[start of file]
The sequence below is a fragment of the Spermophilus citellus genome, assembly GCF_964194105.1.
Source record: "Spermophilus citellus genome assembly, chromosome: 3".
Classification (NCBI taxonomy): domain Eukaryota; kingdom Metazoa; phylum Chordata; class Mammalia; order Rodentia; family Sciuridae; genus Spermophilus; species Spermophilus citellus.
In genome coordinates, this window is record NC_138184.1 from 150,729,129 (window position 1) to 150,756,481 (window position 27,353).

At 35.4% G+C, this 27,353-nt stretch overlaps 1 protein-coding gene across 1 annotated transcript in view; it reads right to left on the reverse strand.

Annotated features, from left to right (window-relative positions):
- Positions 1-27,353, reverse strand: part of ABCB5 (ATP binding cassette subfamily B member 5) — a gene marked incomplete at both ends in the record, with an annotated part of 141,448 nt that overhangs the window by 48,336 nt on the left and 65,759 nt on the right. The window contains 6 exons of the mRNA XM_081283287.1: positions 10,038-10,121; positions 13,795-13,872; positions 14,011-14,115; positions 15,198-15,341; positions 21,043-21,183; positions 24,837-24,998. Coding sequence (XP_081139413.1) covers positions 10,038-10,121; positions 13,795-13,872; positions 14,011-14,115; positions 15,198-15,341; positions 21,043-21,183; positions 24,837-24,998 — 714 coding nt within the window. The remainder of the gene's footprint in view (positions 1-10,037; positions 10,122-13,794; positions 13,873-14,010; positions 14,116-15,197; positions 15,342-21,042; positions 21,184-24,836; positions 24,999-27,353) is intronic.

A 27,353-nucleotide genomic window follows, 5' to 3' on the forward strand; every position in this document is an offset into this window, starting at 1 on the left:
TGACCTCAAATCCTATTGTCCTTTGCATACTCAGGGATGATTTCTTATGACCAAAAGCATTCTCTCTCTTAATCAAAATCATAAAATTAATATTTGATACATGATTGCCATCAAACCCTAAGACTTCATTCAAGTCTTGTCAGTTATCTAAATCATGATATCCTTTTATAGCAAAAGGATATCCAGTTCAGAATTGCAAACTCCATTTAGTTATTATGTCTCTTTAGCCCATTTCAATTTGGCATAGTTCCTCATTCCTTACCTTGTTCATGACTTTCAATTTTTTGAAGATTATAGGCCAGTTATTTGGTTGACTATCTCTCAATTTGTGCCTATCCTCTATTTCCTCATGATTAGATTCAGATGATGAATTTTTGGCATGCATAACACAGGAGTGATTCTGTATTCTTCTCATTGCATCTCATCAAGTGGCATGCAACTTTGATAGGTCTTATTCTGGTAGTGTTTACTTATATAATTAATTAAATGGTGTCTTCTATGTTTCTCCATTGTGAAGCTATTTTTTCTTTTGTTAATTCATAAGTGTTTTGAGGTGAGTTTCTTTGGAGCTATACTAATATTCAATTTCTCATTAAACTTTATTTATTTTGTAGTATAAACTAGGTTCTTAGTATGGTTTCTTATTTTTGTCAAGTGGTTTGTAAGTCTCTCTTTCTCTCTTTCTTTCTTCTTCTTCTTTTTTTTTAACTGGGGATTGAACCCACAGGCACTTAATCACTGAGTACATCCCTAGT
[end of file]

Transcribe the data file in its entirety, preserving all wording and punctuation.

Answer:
The sequence below is a fragment of the Spermophilus citellus genome, assembly GCF_964194105.1.
Source record: "Spermophilus citellus genome assembly, chromosome: 3".
Classification (NCBI taxonomy): domain Eukaryota; kingdom Metazoa; phylum Chordata; class Mammalia; order Rodentia; family Sciuridae; genus Spermophilus; species Spermophilus citellus.
In genome coordinates, this window is record NC_138184.1 from 150,729,129 (window position 1) to 150,756,481 (window position 27,353).

At 35.4% G+C, this 27,353-nt stretch overlaps 1 protein-coding gene across 1 annotated transcript in view; it reads right to left on the reverse strand.

Annotated features, from left to right (window-relative positions):
- Positions 1-27,353, reverse strand: part of ABCB5 (ATP binding cassette subfamily B member 5) — a gene marked incomplete at both ends in the record, with an annotated part of 141,448 nt that overhangs the window by 48,336 nt on the left and 65,759 nt on the right. The window contains 6 exons of the mRNA XM_081283287.1: positions 10,038-10,121; positions 13,795-13,872; positions 14,011-14,115; positions 15,198-15,341; positions 21,043-21,183; positions 24,837-24,998. Coding sequence (XP_081139413.1) covers positions 10,038-10,121; positions 13,795-13,872; positions 14,011-14,115; positions 15,198-15,341; positions 21,043-21,183; positions 24,837-24,998 — 714 coding nt within the window. The remainder of the gene's footprint in view (positions 1-10,037; positions 10,122-13,794; positions 13,873-14,010; positions 14,116-15,197; positions 15,342-21,042; positions 21,184-24,836; positions 24,999-27,353) is intronic.

A 27,353-nucleotide genomic window follows, 5' to 3' on the forward strand; every position in this document is an offset into this window, starting at 1 on the left:
TGACCTCAAATCCTATTGTCCTTTGCATACTCAGGGATGATTTCTTATGACCAAAAGCATTCTCTCTCTTAATCAAAATCATAAAATTAATATTTGATACATGATTGCCATCAAACCCTAAGACTTCATTCAAGTCTTGTCAGTTATCTAAATCATGATATCCTTTTATAGCAAAAGGATATCCAGTTCAGAATTGCAAACTCCATTTAGTTATTATGTCTCTTTAGCCCATTTCAATTTGGCATAGTTCCTCATTCCTTACCTTGTTCATGACTTTCAATTTTTTGAAGATTATAGGCCAGTTATTTGGTTGACTATCTCTCAATTTGTGCCTATCCTCTATTTCCTCATGATTAGATTCAGATGATGAATTTTTGGCATGCATAACACAGGAGTGATTCTGTATTCTTCTCATTGCATCTCATCAAGTGGCATGCAACTTTGATAGGTCTTATTCTGGTAGTGTTTACTTATATAATTAATTAAATGGTGTCTTCTATGTTTCTCCATTGTGAAGCTATTTTTTCTTTTGTTAATTCATAAGTGTTTTGAGGTGAGTTTCTTTGGAGCTATACTAATATTCAATTTCTCATTAAACTTTATTTATTTTGTAGTATAAACTAGGTTCTTAGTATGGTTTCTTATTTTTGTCAAGTGGTTTGTAAGTCTCTCTTTCTCTCTTTCTTTCTTCTTCTTCTTTTTTTTTAACTGGGGATTGAACCCACAGGCACTTAATCACTGAGTACATCCCTAGT